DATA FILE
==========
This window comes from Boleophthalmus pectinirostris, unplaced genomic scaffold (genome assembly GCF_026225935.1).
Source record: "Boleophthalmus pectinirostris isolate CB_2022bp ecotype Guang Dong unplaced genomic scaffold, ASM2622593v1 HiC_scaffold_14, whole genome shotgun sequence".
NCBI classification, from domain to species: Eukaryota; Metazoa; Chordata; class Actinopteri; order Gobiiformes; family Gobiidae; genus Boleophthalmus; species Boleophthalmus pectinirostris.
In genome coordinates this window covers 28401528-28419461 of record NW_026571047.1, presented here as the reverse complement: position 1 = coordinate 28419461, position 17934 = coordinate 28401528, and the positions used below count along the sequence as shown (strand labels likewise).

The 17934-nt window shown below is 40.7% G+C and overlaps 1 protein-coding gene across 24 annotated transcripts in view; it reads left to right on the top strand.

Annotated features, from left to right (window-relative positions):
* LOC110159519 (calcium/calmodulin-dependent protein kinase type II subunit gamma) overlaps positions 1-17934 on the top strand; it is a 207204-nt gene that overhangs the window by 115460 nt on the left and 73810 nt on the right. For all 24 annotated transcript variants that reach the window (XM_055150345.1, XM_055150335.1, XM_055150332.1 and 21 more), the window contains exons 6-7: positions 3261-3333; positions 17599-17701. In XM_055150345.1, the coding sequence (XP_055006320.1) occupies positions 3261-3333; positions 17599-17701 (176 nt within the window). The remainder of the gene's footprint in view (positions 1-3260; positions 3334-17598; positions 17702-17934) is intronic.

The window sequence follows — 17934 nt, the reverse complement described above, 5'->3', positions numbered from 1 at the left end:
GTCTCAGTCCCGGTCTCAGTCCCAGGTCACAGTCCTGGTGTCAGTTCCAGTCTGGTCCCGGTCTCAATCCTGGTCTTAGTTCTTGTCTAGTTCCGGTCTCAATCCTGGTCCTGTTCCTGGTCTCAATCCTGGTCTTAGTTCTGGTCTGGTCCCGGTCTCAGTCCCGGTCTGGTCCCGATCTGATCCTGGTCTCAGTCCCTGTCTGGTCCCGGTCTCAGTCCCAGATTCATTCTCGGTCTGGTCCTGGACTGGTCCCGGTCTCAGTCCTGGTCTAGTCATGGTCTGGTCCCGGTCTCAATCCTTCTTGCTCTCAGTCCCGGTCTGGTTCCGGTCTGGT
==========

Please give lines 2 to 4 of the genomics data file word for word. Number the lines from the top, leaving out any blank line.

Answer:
Source record: "Boleophthalmus pectinirostris isolate CB_2022bp ecotype Guang Dong unplaced genomic scaffold, ASM2622593v1 HiC_scaffold_14, whole genome shotgun sequence".
NCBI classification, from domain to species: Eukaryota; Metazoa; Chordata; class Actinopteri; order Gobiiformes; family Gobiidae; genus Boleophthalmus; species Boleophthalmus pectinirostris.
In genome coordinates this window covers 28401528-28419461 of record NW_026571047.1, presented here as the reverse complement: position 1 = coordinate 28419461, position 17934 = coordinate 28401528, and the positions used below count along the sequence as shown (strand labels likewise).